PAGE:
Yesterday I had a coverage of Class 1 for dance again. First we did some yoga. The kids remembered some of it! They still giggled and fell over and stuff.
And then I proceeded to teach them the Electric Slide. As I told them, I first learned it in sixth grade, so it was fitting that I passed it down to them at that same age. Yeah. Anyway, I counted fours about a bazillion times, and led them in slowly doing the hop-step-brush-turn thing at the end of the set. We Electrically Slid many times, and some of the kids were just generally moving in the directions instead of stepping, and seeing it made me laugh and lose count. Just helpless shuffling. Aw, poor rhythmless children. :)
A few girls and boys both sat down about halfway through; I guess they were fed up or hopeless or bored. But a good chunk of the class stuck it out and seemed to really get the hang of it. These two kids, a boy and a girl, really did get it. They were on beat, counting themselves, and doing well. This boy in particular was great, adding in his own attitude and boogying. This kid is awesome; he's very smart and driven, but he's also an old man trapped in an eleven-year-old body. When it was my birthday party a few months ago (yeesh!), he came up and said quietly and solemnly, "Ms C, does this have high cholesterol? Cause if it does, I can't eat it. I have high cholesterol."
Anyway, he's a champion dancer in the making.
It would be so cool--if I had time and training and money--to do the ballroom dancing program in my school!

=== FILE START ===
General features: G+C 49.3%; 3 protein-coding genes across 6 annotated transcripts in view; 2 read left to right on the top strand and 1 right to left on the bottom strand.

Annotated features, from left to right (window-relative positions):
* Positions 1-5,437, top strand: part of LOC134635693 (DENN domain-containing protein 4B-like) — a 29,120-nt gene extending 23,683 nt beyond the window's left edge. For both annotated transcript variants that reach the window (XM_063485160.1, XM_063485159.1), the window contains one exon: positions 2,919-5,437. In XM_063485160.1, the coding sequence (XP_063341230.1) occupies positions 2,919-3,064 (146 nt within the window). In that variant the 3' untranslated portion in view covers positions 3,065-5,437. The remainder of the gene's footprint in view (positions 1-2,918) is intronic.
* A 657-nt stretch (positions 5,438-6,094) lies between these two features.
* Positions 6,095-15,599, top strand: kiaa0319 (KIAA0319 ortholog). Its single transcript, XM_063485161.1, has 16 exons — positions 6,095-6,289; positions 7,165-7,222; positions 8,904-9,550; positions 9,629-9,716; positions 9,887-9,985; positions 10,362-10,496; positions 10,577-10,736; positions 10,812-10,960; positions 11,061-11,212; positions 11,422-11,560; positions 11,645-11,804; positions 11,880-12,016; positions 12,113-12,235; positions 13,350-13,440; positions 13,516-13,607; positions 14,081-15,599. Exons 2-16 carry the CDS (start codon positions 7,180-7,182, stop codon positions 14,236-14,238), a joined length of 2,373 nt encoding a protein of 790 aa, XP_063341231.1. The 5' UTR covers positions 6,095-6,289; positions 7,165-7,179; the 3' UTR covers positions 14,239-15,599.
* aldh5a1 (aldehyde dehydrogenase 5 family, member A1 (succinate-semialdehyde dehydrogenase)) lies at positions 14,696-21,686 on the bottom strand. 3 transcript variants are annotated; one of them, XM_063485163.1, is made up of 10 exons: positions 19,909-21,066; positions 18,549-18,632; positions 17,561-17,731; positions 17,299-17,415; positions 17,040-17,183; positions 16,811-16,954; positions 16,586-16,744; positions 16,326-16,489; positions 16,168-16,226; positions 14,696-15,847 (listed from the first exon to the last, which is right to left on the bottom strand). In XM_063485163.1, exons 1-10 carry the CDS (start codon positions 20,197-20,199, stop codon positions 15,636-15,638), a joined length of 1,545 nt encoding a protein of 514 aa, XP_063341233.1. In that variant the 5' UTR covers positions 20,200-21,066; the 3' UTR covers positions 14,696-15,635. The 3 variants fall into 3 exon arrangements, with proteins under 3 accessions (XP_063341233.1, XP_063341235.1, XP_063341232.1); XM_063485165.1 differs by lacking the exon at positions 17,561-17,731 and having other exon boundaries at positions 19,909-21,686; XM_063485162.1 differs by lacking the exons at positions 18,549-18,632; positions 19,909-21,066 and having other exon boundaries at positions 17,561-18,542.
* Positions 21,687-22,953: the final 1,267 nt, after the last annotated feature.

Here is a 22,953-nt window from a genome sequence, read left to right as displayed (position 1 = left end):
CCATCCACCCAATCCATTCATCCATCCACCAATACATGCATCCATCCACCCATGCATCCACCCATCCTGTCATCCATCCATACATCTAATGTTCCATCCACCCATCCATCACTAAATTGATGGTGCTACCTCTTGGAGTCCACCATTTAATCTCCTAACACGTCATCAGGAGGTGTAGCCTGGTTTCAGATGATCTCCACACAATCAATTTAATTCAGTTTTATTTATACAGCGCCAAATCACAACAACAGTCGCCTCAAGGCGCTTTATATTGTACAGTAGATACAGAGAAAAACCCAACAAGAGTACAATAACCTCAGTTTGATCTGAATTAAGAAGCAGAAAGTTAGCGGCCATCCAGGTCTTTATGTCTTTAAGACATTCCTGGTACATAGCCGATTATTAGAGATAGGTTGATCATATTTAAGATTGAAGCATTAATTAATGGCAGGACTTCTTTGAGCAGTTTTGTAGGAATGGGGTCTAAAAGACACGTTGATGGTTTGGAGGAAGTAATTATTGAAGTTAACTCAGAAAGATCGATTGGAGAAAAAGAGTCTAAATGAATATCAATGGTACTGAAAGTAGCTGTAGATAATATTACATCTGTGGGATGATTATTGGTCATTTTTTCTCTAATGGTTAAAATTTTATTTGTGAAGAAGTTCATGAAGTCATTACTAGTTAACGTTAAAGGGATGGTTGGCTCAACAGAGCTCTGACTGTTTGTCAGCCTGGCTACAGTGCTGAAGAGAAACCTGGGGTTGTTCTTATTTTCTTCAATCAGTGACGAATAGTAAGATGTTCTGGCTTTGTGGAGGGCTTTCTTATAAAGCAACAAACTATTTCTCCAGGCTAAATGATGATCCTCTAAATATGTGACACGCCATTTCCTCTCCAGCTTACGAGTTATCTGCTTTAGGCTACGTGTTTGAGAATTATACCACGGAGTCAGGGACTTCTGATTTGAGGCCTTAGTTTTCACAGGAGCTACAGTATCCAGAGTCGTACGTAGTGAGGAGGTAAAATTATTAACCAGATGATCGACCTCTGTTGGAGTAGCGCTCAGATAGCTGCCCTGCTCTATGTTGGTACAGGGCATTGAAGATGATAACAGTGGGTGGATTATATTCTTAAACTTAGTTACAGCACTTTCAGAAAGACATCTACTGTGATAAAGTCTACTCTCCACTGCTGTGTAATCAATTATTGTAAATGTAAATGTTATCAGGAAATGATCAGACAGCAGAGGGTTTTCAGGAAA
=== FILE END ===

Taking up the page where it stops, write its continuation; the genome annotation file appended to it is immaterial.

Today I brought in a CD with the song on it, but I couldn't find them on their dance class period. So another time they'll get to dance to the music. Awesome.
Today we had fun, kind of. A good lesson, in any case.
The motivation ended up being the mini-lesson, too, sort of. Their first task was to write the four kinds of figurative language that we've done this year: type, definition, and example. Since we've gone over it multiple times, but it's been awhile, I said they could get information from their previous notes; I would not give them the information again.
The second task was to write down the names and definitions and examples of the other two major figurative language (personification and hyperbole) that we had not yet covered. And try to write an example of their own.
I let them talk in groups for about three minutes, comparing definitions and examples. Then each table explained one type of figurative language. We quickly reviewed the two new types, and they came up with more examples.
Then it was time to put the theory into practice with something that had been stewing in my mind for a week or so. I played Simon and Garfunkel, I Am a Rock. The first few lines have about six examples of figurative language:
A winter’s day
In a deep and dark December;
I am alone,
Gazing from my window to the streets below
On a freshly fallen silent shroud of snow.
I am a rock,
I am an island.
They totally loved the song, bopping their heads when the drums kicked in after the second line. I love that, seeing these wanna-be tough pre-teens grovving to old folk pop songs.
They had to listen and write down the figlang they heard, and identify the type. We also learned two new vocabulary words: shroud and stoic. The second in reference to our analysis of comparing oneself to a rock. I had to push them a bit with the rock and island metaphors, but they mostly got it.
Oh, and then I fast-forwarded to the very end, where it concludes:
I am a rock,
I am an island.
And a rock feels no pain;
And an island never cries.
More figurative language and more continued analysis. One student even said that he was "proud and lonely." And that, friends, is very concisely it!
The lesson was awesome, easy, and engaging for all of us. Score!